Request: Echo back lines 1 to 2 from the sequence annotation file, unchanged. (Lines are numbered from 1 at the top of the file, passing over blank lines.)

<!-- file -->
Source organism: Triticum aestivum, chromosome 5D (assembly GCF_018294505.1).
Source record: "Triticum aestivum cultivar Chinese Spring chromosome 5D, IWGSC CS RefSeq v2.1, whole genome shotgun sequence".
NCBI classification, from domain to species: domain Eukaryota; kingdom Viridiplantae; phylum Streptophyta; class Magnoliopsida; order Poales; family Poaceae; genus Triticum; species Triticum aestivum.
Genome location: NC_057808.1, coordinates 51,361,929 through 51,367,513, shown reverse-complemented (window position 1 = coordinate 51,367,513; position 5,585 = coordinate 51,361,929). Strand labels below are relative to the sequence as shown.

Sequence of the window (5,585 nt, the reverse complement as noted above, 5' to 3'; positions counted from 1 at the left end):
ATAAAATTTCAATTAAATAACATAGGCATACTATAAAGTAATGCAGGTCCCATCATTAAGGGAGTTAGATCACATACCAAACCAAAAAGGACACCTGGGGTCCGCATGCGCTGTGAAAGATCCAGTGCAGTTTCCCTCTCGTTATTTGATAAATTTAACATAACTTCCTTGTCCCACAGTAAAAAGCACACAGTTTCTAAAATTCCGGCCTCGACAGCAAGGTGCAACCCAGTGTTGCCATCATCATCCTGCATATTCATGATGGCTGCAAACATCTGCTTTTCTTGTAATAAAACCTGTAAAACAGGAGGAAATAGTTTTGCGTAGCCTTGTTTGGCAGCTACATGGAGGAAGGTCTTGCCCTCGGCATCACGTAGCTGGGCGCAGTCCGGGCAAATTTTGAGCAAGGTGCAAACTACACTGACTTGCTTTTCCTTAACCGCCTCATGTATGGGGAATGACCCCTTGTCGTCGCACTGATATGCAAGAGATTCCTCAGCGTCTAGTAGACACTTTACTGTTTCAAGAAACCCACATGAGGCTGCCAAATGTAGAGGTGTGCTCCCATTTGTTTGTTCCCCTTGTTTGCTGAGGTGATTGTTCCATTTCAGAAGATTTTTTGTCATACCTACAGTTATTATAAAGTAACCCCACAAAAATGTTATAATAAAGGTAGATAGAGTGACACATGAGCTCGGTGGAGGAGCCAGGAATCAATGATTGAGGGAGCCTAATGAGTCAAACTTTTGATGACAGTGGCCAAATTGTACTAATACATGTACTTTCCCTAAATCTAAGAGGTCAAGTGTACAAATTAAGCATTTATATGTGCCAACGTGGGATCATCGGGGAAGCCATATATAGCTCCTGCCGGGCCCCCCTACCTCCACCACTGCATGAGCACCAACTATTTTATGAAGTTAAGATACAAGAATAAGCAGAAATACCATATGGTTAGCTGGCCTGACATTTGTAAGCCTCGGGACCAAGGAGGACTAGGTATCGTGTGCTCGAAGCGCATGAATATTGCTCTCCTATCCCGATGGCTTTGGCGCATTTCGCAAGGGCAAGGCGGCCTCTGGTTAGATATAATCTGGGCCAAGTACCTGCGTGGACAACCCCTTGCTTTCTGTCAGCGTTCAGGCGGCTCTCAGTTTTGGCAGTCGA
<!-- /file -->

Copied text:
Source organism: Triticum aestivum, chromosome 5D (assembly GCF_018294505.1).
Source record: "Triticum aestivum cultivar Chinese Spring chromosome 5D, IWGSC CS RefSeq v2.1, whole genome shotgun sequence".